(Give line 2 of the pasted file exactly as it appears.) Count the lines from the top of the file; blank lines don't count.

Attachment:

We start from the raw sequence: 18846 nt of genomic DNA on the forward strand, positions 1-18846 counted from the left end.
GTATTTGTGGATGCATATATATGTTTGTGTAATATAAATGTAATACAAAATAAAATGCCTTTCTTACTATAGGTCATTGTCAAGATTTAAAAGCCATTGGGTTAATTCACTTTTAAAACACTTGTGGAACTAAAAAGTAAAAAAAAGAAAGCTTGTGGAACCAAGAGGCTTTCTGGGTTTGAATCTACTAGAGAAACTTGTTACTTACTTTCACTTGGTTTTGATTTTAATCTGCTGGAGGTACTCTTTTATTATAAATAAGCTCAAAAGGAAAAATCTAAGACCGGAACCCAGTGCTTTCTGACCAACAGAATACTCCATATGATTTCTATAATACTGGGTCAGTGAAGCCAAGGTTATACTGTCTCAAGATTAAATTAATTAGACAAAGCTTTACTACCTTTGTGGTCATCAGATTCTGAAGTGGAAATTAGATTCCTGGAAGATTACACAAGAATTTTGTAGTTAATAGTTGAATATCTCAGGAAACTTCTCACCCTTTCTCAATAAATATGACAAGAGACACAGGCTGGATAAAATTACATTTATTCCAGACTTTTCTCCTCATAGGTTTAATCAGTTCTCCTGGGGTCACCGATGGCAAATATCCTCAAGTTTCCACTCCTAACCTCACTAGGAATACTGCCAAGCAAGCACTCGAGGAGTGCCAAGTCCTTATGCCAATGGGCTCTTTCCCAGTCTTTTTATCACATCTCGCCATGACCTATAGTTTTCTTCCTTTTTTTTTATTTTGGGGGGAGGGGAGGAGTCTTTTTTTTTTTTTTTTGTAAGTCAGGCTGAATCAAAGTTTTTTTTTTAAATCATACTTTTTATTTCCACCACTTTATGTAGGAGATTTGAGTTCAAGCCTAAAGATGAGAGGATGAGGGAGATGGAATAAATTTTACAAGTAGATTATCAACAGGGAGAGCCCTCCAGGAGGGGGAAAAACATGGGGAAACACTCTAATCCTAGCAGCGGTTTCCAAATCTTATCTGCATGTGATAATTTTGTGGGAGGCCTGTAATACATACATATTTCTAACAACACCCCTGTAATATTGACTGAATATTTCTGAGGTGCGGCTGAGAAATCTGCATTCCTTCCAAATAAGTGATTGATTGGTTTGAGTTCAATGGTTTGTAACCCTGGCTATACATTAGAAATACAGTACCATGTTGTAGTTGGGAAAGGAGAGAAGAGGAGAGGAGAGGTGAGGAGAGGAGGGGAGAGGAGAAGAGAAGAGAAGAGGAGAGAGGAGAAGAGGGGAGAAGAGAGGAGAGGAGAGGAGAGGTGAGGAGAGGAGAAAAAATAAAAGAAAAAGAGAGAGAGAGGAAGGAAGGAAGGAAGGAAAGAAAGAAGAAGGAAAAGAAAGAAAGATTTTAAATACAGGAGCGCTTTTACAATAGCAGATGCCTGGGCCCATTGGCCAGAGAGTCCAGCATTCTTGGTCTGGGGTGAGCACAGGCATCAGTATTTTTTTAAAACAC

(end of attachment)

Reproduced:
GTATTTGTGGATGCATATATATGTTTGTGTAATATAAATGTAATACAAAATAAAATGCCTTTCTTACTATAGGTCATTGTCAAGATTTAAAAGCCATTGGGTTAATTCACTTTTAAAACACTTGTGGAACTAAAAAGTAAAAAAAAGAAAGCTTGTGGAACCAAGAGGCTTTCTGGGTTTGAATCTACTAGAGAAACTTGTTACTTACTTTCACTTGGTTTTGATTTTAATCTGCTGGAGGTACTCTTTTATTATAAATAAGCTCAAAAGGAAAAATCTAAGACCGGAACCCAGTGCTTTCTGACCAACAGAATACTCCATATGATTTCTATAATACTGGGTCAGTGAAGCCAAGGTTATACTGTCTCAAGATTAAATTAATTAGACAAAGCTTTACTACCTTTGTGGTCATCAGATTCTGAAGTGGAAATTAGATTCCTGGAAGATTACACAAGAATTTTGTAGTTAATAGTTGAATATCTCAGGAAACTTCTCACCCTTTCTCAATAAATATGACAAGAGACACAGGCTGGATAAAATTACATTTATTCCAGACTTTTCTCCTCATAGGTTTAATCAGTTCTCCTGGGGTCACCGATGGCAAATATCCTCAAGTTTCCACTCCTAACCTCACTAGGAATACTGCCAAGCAAGCACTCGAGGAGTGCCAAGTCCTTATGCCAATGGGCTCTTTCCCAGTCTTTTTATCACATCTCGCCATGACCTATAGTTTTCTTCCTTTTTTTTTATTTTGGGGGGAGGGGAGGAGTCTTTTTTTTTTTTTTTTGTAAGTCAGGCTGAATCAAAGTTTTTTTTTTAAATCATACTTTTTATTTCCACCACTTTATGTAGGAGATTTGAGTTCAAGCCTAAAGATGAGAGGATGAGGGAGATGGAATAAATTTTACAAGTAGATTATCAACAGGGAGAGCCCTCCAGGAGGGGGAAAAACATGGGGAAACACTCTAATCCTAGCAGCGGTTTCCAAATCTTATCTGCATGTGATAATTTTGTGGGAGGCCTGTAATACATACATATTTCTAACAACACCCCTGTAATATTGACTGAATATTTCTGAGGTGCGGCTGAGAAATCTGCATTCCTTCCAAATAAGTGATTGATTGGTTTGAGTTCAATGGTTTGTAACCCTGGCTATACATTAGAAATACAGTACCATGTTGTAGTTGGGAAAGGAGAGAAGAGGAGAGGAGAGGTGAGGAGAGGAGGGGAGAGGAGAAGAGAAGAGAAGAGGAGAGAGGAGAAGAGGGGAGAAGAGAGGAGAGGAGAGGAGAGGTGAGGAGAGGAGAAAAAATAAAAGAAAAAGAGAGAGAGAGGAAGGAAGGAAGGAAGGAAAGAAAGAAGAAGGAAAAGAAAGAAAGATTTTAAATACAGGAGCGCTTTTACAATAGCAGATGCCTGGGCCCATTGGCCAGAGAGTCCAGCATTCTTGGTCTGGGGTGAGCACAGGCATCAGTATTTTTTTAAAACAC